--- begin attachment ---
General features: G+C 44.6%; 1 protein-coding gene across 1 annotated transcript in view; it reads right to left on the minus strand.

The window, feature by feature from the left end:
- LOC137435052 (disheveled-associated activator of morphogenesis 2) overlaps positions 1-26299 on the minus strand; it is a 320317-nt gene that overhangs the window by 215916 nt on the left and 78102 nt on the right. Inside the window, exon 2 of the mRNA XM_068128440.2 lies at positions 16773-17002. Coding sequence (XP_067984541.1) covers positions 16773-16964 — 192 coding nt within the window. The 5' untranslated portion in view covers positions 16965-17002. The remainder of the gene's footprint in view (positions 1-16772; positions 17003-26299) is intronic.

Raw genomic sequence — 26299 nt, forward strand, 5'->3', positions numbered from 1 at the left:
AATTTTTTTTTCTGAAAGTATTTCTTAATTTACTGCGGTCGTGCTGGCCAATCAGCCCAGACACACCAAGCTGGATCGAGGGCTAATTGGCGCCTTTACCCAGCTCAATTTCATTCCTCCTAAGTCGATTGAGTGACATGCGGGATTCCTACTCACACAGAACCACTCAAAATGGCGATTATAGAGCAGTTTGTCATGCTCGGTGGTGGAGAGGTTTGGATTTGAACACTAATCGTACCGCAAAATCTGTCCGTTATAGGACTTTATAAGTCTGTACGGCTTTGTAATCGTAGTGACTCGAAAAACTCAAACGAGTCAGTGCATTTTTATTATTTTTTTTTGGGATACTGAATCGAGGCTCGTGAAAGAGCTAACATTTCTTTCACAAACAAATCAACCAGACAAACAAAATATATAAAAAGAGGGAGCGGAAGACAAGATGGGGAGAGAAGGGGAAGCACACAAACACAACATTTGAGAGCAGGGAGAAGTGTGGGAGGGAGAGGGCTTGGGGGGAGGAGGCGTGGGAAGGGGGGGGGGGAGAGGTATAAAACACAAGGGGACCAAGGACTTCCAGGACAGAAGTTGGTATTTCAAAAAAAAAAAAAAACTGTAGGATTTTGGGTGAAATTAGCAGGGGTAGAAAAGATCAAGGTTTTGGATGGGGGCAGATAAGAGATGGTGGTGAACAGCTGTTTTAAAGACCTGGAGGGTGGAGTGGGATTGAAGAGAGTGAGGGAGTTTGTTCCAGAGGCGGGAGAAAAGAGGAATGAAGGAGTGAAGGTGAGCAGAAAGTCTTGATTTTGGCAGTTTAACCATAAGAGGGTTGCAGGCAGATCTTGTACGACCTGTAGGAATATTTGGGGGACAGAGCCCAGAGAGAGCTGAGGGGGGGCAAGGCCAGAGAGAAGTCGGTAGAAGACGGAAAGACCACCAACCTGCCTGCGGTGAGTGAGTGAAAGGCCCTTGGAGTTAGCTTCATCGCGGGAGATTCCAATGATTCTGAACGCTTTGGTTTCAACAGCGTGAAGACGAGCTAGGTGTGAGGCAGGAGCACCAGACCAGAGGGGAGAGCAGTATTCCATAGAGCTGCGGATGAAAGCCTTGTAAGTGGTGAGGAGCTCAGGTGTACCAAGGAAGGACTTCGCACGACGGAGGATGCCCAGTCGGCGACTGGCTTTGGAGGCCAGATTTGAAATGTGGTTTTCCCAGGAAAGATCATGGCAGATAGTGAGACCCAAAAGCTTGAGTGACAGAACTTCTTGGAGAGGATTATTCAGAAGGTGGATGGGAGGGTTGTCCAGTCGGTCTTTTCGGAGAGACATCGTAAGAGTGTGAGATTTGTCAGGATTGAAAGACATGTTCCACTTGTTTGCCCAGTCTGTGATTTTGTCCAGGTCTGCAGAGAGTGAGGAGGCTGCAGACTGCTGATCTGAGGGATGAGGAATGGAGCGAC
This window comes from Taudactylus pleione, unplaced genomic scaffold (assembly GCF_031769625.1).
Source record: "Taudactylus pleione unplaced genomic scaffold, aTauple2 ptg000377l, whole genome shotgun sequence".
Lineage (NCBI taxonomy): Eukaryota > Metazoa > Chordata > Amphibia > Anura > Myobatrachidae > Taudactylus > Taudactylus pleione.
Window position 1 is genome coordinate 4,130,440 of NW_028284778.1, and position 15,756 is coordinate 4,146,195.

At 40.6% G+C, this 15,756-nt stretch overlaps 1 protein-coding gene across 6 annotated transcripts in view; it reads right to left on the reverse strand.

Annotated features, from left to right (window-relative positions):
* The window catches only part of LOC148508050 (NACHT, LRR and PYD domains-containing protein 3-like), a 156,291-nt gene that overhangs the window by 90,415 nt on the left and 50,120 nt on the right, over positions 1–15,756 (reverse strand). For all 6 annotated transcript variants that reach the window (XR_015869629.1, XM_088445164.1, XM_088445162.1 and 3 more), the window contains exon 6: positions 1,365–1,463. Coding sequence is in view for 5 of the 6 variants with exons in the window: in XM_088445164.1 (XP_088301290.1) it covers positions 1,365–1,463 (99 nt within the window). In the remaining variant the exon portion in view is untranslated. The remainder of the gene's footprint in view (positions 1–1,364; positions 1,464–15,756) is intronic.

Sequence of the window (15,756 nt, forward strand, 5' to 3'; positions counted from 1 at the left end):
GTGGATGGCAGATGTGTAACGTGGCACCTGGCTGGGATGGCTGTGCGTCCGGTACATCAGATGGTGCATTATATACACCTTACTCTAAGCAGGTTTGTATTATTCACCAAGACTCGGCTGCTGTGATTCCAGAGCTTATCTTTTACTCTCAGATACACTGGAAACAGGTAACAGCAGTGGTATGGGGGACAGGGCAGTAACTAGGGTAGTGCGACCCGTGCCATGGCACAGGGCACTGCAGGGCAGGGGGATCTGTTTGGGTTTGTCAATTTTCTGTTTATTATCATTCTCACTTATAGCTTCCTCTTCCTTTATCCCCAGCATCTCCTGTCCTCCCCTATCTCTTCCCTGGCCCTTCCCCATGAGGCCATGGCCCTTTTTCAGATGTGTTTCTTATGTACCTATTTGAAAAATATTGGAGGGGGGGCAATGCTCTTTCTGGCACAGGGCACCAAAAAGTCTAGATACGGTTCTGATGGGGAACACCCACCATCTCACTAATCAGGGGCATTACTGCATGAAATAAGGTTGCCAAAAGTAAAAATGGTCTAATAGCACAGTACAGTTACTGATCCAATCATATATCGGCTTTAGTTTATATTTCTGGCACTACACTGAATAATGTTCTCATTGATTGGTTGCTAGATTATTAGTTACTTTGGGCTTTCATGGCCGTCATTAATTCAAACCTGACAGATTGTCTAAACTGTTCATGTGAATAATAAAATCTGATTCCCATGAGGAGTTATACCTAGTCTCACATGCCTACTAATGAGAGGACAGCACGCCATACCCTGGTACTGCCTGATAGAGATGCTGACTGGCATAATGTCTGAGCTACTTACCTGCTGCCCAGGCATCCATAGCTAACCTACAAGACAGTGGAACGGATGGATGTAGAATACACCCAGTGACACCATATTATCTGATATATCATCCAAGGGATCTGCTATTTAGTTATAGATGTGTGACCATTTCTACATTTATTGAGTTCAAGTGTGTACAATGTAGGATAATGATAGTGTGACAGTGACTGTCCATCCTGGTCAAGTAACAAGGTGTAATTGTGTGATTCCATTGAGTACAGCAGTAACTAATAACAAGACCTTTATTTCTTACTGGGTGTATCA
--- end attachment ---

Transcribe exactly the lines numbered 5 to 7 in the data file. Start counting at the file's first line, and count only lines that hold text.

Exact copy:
AATTTTTTTTTCTGAAAGTATTTCTTAATTTACTGCGGTCGTGCTGGCCAATCAGCCCAGACACACCAAGCTGGATCGAGGGCTAATTGGCGCCTTTACCCAGCTCAATTTCATTCCTCCTAAGTCGATTGAGTGACATGCGGGATTCCTACTCACACAGAACCACTCAAAATGGCGATTATAGAGCAGTTTGTCATGCTCGGTGGTGGAGAGGTTTGGATTTGAACACTAATCGTACCGCAAAATCTGTCCGTTATAGGACTTTATAAGTCTGTACGGCTTTGTAATCGTAGTGACTCGAAAAACTCAAACGAGTCAGTGCATTTTTATTATTTTTTTTTGGGATACTGAATCGAGGCTCGTGAAAGAGCTAACATTTCTTTCACAAACAAATCAACCAGACAAACAAAATATATAAAAAGAGGGAGCGGAAGACAAGATGGGGAGAGAAGGGGAAGCACACAAACACAACATTTGAGAGCAGGGAGAAGTGTGGGAGGGAGAGGGCTTGGGGGGAGGAGGCGTGGGAAGGGGGGGGGGGAGAGGTATAAAACACAAGGGGACCAAGGACTTCCAGGACAGAAGTTGGTATTTCAAAAAAAAAAAAAAACTGTAGGATTTTGGGTGAAATTAGCAGGGGTAGAAAAGATCAAGGTTTTGGATGGGGGCAGATAAGAGATGGTGGTGAACAGCTGTTTTAAAGACCTGGAGGGTGGAGTGGGATTGAAGAGAGTGAGGGAGTTTGTTCCAGAGGCGGGAGAAAAGAGGAATGAAGGAGTGAAGGTGAGCAGAAAGTCTTGATTTTGGCAGTTTAACCATAAGAGGGTTGCAGGCAGATCTTGTACGACCTGTAGGAATATTTGGGGGACAGAGCCCAGAGAGAGCTGAGGGGGGGCAAGGCCAGAGAGAAGTCGGTAGAAGACGGAAAGACCACCAACCTGCCTGCGGTGAGTGAGTGAAAGGCCCTTGGAGTTAGCTTCATCGCGGGAGATTCCAATGATTCTGAACGCTTTGGTTTCAACAGCGTGAAGACGAGCTAGGTGTGAGGCAGGAGCACCAGACCAGAGGGGAGAGCAGTATTCCATAGAGCTGCGGATGAAAGCCTTGTAAGTGGTGAGGAGCTCAGGTGTACCAAGGAAGGACTTCGCACGACGGAGGATGCCCAGTCGGCGACTGGCTTTGGAGGCCAGATTTGAAATGTGGTTTTCCCAGGAAAGATCATGGCAGATAGTGAGACCCAAAAGCTTGAGTGACAGAACTTCTTGGAGAGGATTATTCAGAAGGTGGATGGGAGGGTTGTCCAGTCGGTCTTTTCGGAGAGACATCGTAAGAGTGTGAGATTTGTCAGGATTGAAAGACATGTTCCACTTGTTTGCCCAGTCTGTGATTTTGTCCAGGTCTGCAGAGAGTGAGGAGGCTGCAGACTGCTGATCTGAGGGATGAGGAATGGAGCGAC
This window comes from Taudactylus pleione, unplaced genomic scaffold (assembly GCF_031769625.1).
Source record: "Taudactylus pleione unplaced genomic scaffold, aTauple2 ptg000377l, whole genome shotgun sequence".